“The Lost City,” directed by brothers Adam and Aaron Nee, is a boisterous romp designed around a one-of-a-kind treasure. Ostensibly, that prize is the Crown of Fire, a priceless headpiece rumored to be constructed from hundreds of red diamonds. In truth, it’s the woman searching for the jewels—or rather, it’s Sandra Bullock acting the part of prickly, lovelorn pulp writer Loretta Sage. Ms. Bullock may be the last movie star trusted to open a big budget romantic comedy, a genre as extinct as the ancient queen who wore the Crown of Fire to her grave.
When not chasing her own gold in the form of Oscar statuettes, Ms. Bullock specializes in humanizing flinty brainiacs who could use a smooch (“The Proposal,” “Miss Congeniality”). If the history of Hollywood will ever be written in hieroglyphics—which her Loretta, a failed academic who introduces herself as a “sapiosexual,” claims to be able to decipher—future historians will see an engraving of Ms. Bullock tenaciously pulling off the musty old gag in which a heroine realizes her 5-inch heels can’t keep up with her antics.
Not many men can keep stride with Ms. Bullock, stilettos or not. Here, two actors are given that challenge: Channing Tatum as paperback cover model Alan, the blonde-wigged mascot of passion for Loretta’s 20-plus books about hunky adventurer Dash McMahon, and Brad Pitt as a Navy SEAL-turned-yoga-instructor hired to rescue Loretta after she’s chloroformed, kidnapped and flown to a densely jungled island in the Atlantic to find the long-lost queen’s tomb. Loretta’s bodice rippers are nonsense. But her research for them, much of it conducted with her late archaeologist husband, turns out to be the key to uncovering the Lost City of D. (Let’s just say the “D” stands for “doubleentendre.”) Now, not only are Loretta’s fictions coming true, they’re even more fantastical than she imagined. Particularly the would-be hero, as Mr. Channing’s quoted pretty boy is dismayed to find himself instantly out-manned by Mr. Pitt’s mercenary whose flowing hair springs naturally from his head.
The film opens at a clip and manages to maintain its motor-mouthed pace for at least an hour until it gets bogged down in the treasure hunt itself. There’s no escaping the need for explosions—even self-consciously ironic slow motion ones with flames rippling behind Mr. Pitt’s billowing locks. At least the Nees, who co-wrote the screenplay with Oren Uziel and Dana Fox, shear off as much emotional backstory as possible. Loretta’s widowhood is acknowledged in brief mentions, but the directors know better than to squeeze in mournful flashbacks or even spell out how the nameless man died.
Instead, “The Lost City” knows it’s better served feeding screwball quips to its leads and leaning into the absurd. Asked why he’s so handsome, Mr. Pitt deadpans, “My dad was a weatherman.” Later, when the audience expects a chase scene to hit the brakes so that Daniel Radcliffe’s villain, a billionaire in a three-piece white suit, can explain his own psychological damage, he’s interrupted by a honking motorbike and the movie races on. Even the set dressing occasionally succumbs to lunacy. (I’m partial to a gag where a sprawling 40-foot banquet table of cheese gets blown away by an airplane’s wake.)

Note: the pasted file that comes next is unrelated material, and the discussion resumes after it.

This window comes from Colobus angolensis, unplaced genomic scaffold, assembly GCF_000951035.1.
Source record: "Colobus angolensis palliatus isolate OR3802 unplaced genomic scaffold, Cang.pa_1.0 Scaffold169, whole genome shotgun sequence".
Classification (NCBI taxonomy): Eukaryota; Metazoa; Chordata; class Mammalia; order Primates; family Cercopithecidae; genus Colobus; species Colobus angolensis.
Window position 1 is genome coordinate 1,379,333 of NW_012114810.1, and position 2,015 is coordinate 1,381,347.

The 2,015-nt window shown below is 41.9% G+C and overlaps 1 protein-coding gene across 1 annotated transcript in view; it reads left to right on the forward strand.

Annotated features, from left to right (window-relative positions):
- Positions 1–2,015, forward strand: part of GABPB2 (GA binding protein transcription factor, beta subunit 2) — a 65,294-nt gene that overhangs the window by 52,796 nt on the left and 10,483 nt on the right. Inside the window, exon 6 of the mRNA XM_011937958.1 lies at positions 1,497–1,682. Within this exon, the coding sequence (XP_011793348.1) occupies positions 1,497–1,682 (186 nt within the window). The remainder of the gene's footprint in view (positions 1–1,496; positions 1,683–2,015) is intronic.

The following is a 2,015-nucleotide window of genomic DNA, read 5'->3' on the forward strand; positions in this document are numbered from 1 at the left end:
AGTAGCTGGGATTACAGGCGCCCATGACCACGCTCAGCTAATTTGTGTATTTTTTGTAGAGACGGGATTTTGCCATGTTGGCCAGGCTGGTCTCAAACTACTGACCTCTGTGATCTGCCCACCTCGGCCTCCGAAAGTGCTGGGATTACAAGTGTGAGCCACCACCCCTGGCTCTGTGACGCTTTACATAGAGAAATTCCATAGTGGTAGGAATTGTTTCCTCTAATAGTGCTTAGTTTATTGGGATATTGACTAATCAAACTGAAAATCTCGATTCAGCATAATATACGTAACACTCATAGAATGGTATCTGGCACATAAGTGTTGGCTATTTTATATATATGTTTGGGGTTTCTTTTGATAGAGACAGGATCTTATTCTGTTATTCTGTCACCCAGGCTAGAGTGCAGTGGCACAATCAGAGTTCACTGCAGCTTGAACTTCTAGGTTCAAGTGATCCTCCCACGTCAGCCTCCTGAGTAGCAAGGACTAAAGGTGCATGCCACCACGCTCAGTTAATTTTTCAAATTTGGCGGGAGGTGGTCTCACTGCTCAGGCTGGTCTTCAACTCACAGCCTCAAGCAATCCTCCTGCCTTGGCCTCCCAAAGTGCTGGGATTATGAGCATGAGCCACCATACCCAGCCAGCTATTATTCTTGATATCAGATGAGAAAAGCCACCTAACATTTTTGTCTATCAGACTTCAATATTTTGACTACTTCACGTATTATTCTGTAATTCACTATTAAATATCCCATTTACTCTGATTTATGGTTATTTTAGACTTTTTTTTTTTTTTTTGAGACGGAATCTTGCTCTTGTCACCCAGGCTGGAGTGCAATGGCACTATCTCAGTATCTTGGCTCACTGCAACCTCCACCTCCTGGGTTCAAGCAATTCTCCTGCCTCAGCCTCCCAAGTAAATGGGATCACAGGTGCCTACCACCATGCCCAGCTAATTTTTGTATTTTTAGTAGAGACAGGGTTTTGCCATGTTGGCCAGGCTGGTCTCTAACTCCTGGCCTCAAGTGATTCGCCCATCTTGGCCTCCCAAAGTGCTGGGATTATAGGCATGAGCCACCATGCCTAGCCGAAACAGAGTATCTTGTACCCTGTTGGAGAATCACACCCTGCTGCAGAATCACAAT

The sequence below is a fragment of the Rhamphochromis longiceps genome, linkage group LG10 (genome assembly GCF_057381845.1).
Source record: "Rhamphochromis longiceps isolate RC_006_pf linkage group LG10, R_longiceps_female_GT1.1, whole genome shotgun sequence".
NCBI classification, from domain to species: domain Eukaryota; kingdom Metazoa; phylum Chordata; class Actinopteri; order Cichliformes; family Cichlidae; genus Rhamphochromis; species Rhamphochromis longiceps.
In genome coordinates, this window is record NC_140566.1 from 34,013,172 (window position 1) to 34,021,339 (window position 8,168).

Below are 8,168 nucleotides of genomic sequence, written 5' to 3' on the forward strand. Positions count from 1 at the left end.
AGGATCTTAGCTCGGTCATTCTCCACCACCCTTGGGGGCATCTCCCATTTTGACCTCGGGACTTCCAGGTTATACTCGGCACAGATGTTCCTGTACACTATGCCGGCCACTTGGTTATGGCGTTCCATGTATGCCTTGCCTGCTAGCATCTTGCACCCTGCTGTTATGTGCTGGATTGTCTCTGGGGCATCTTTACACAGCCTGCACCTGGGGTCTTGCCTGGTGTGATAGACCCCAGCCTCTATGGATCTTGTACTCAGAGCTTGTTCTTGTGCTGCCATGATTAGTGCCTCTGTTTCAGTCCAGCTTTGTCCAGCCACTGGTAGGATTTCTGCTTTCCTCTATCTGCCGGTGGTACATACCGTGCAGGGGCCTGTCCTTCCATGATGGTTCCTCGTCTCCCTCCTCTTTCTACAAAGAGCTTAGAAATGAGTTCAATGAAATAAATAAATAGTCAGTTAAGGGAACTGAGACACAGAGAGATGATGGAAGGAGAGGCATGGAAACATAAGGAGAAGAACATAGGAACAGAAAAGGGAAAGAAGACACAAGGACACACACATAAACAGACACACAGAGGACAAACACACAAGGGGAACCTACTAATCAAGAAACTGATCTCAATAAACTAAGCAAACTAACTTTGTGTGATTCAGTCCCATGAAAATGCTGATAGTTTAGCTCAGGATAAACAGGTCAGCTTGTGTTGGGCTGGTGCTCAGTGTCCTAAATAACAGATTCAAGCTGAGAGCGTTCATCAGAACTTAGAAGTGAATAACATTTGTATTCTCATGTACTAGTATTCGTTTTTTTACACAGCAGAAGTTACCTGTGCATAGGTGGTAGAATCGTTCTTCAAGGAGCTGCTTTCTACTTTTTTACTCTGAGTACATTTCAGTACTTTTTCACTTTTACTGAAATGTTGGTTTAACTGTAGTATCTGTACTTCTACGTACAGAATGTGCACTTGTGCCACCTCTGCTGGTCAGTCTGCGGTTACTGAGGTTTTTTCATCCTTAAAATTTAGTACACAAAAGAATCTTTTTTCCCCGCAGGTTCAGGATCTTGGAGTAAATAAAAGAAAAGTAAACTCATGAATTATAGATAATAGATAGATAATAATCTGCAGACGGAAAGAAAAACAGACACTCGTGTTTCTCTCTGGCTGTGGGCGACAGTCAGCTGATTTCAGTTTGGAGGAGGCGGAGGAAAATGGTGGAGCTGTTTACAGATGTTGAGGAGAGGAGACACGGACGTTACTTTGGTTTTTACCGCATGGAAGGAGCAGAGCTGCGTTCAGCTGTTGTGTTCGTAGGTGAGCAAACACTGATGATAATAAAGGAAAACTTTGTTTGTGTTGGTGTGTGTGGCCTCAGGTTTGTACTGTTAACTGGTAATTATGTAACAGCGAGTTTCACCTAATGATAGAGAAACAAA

The film telegraphs that the true romance will be between Loretta and Alan, the repressed brain and the impractical brawn. During a promotional tour, it’s not just Loretta’s publisher and publicist (Da’Vine Joy Randolph) and social media manager (a very funny Patti Harrison) who are desperate to shove the odd couple together—at one event even the tweediest readers beg her to rip off Alan’s already barely buttoned shirt. Mr. Tatum willingly plays the Katharine Hepburn to Ms. Bullock’s uptight Cary Grant, entering the film implausibly fascinated by his uptight opposite. “Wait, I’m the damsel in distress,” he gasps mouth agape, highlighting lips that appear too pink for his tan. Yet, even squeezing into a shared hammock, the two never work up any heat.
While the romantic comedy is hobbled by the lack of onscreen chemistry between the stars, it’s never in doubt that both actors are giving these exertions their all—each excels individually, but they just can’t kiss like they mean it. Instead, their report is that of professional colleagues who complement each other’s work, and Ms. Bullock allows Mr. Tatum to showcase his brilliance at playing dumb. He thinks visibly. In one quick joke, he brandishes a severed car door, blinks twice, and places it back down, never having to explain that he was considering lugging along the slab of metal as a shield. He’s perhaps the best actor of his generation at mining a himbo image for laughs. When Loretta appraises Alan as a former Homecoming King from Sarasota, scholars of Mr. Tatum will want to pipe up and say he was actually voted Most Athletic in Tampa. With these two talents at the center, it’s a shame the film eventually over-salts itself with unnecessary side plots and characters. When you’ve got real treasure, don’t bury it in clutter.
—Ms. Nicholson is a film critic in Los Angeles and host of the podcast “Unspooled.”
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